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The 13th World Conference on Tobacco OR Health

Building capacity for a tobacco-free world

July 12-15, 2006, Washington, DC, USA



Thursday, July 13, 2006 - 12:00 PM
13-290

Need for Incorporating Tobacco Education into Indian Medical School Curriculum for Effective Tobacco Control

Sailesh Mohan, MD, MPH1, KR Thankappan, MD, MPH1, AS Pradeepkumar, MBBS, MPH1, CU Thresia, PhD1, Myra L. Muramoto, MD, MPH2, CK Haddock, PhD3, and Harry A. Lando, PhD4. (1) Achutha Menon Centre for Health Science Studies, Sree Chitra Tirunal Institute for Medical Sciences and Technology, Medical College PO, Trivandrum, 695011, India, (2) Department of Family and Community Medicine, University of Arizona, Tucson, AZ 85719, (3) Department of Psychology, University of Missouri - Kansas City, Kansas City, MO 64110-2499, (4) Division of Epidemiology and Community Health, University of Minnesota, Minneapolis, MN 55454-1015

Objective: Medical students in India should be educated about the implications of tobacco use. As future physicians they have an important role in tobacco control. However, medical curriculum in India has not changed to address tobacco related diseases.

Methods: We conducted a cross-sectional survey among 1366 medical students (mean age 21, 46% male) in 2 medical schools of Kerala. Information on tobacco use, current status of tobacco education, and perceptions towards and need for incorporating tobacco education into the medical curriculum was collected using structured questionnaires.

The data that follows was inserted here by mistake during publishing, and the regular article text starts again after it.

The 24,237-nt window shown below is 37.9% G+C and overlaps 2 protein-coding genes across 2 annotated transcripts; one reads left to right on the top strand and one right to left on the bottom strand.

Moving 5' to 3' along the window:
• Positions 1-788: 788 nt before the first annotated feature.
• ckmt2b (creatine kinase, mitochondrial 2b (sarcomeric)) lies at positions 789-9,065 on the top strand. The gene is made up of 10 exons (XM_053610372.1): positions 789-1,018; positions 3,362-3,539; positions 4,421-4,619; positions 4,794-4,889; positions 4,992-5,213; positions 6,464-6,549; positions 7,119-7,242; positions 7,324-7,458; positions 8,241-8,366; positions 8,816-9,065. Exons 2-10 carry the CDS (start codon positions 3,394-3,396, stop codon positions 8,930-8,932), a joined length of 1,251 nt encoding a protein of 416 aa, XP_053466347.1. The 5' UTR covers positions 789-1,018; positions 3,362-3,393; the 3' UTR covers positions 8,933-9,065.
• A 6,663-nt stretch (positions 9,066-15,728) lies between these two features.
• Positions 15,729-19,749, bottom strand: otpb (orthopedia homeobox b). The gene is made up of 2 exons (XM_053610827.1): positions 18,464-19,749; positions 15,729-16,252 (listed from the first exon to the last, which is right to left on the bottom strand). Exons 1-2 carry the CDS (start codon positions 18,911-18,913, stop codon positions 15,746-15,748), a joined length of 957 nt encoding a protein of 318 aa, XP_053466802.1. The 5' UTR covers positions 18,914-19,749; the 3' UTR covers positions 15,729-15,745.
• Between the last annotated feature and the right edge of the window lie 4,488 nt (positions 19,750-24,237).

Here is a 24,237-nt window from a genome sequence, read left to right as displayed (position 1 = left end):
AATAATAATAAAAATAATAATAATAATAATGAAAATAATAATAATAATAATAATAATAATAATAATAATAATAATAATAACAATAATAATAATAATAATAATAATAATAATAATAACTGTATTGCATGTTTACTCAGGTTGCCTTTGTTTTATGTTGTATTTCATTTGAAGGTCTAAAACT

Results: Current tobacco use among medical students was 10% (20% males, 2% females). Although 55% reported receiving general tobacco related information, it was in the context of overall health risks and primarily focused on disease related risk. Of those who received tobacco information, only 16% reported being provided information on cessation interventions. The majority (95%) believed that it was very important to incorporate tobacco education into the curriculum and were very receptive to learning more about tobacco, particularly cessation. Most (87%) wanted to receive between 1-5 lectures as part of subjects such as community medicine, internal medicine and respiratory medicine. The preferred mode of learning was lectures or small group discussion. Most students also desired to receive practical experience on tobacco cessation. Though 80% perceive quitting as being difficult for patients, 71% had talked or explained to some patients on tobacco related health risks in clinical interactions. An initiative is presently underway by the authors to incorporate tobacco education in the medical curriculum.